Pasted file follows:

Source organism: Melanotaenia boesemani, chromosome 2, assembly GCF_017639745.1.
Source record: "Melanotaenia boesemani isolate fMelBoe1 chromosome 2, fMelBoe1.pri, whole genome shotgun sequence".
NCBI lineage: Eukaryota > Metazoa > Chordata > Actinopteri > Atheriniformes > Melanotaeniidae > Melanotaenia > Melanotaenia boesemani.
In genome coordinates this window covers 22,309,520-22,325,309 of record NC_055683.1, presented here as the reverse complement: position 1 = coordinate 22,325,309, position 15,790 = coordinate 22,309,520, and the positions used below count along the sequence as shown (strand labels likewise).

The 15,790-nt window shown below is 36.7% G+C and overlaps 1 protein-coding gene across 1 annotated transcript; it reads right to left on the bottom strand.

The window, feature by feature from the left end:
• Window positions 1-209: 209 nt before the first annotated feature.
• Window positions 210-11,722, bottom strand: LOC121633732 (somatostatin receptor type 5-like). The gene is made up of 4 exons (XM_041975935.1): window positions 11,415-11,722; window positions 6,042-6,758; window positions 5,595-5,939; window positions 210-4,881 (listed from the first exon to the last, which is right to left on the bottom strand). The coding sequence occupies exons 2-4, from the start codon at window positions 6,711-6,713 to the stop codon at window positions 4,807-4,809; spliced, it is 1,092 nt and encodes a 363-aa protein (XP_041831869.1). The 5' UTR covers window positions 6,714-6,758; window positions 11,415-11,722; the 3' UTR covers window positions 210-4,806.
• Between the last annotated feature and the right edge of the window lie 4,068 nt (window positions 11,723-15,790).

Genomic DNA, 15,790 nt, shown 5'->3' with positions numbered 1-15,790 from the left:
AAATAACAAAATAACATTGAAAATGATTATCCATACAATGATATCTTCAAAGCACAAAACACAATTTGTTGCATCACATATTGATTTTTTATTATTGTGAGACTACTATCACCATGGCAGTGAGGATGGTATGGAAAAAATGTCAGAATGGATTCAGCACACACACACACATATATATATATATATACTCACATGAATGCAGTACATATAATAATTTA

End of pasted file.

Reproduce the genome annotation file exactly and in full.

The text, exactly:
Source organism: Melanotaenia boesemani, chromosome 2, assembly GCF_017639745.1.
Source record: "Melanotaenia boesemani isolate fMelBoe1 chromosome 2, fMelBoe1.pri, whole genome shotgun sequence".
NCBI lineage: Eukaryota > Metazoa > Chordata > Actinopteri > Atheriniformes > Melanotaeniidae > Melanotaenia > Melanotaenia boesemani.
In genome coordinates this window covers 22,309,520-22,325,309 of record NC_055683.1, presented here as the reverse complement: position 1 = coordinate 22,325,309, position 15,790 = coordinate 22,309,520, and the positions used below count along the sequence as shown (strand labels likewise).

The 15,790-nt window shown below is 36.7% G+C and overlaps 1 protein-coding gene across 1 annotated transcript; it reads right to left on the bottom strand.

The window, feature by feature from the left end:
• Window positions 1-209: 209 nt before the first annotated feature.
• Window positions 210-11,722, bottom strand: LOC121633732 (somatostatin receptor type 5-like). The gene is made up of 4 exons (XM_041975935.1): window positions 11,415-11,722; window positions 6,042-6,758; window positions 5,595-5,939; window positions 210-4,881 (listed from the first exon to the last, which is right to left on the bottom strand). The coding sequence occupies exons 2-4, from the start codon at window positions 6,711-6,713 to the stop codon at window positions 4,807-4,809; spliced, it is 1,092 nt and encodes a 363-aa protein (XP_041831869.1). The 5' UTR covers window positions 6,714-6,758; window positions 11,415-11,722; the 3' UTR covers window positions 210-4,806.
• Between the last annotated feature and the right edge of the window lie 4,068 nt (window positions 11,723-15,790).

Genomic DNA, 15,790 nt, shown 5'->3' with positions numbered 1-15,790 from the left:
AAATAACAAAATAACATTGAAAATGATTATCCATACAATGATATCTTCAAAGCACAAAACACAATTTGTTGCATCACATATTGATTTTTTATTATTGTGAGACTACTATCACCATGGCAGTGAGGATGGTATGGAAAAAATGTCAGAATGGATTCAGCACACACACACACATATATATATATATATACTCACATGAATGCAGTACATATAATAATTTA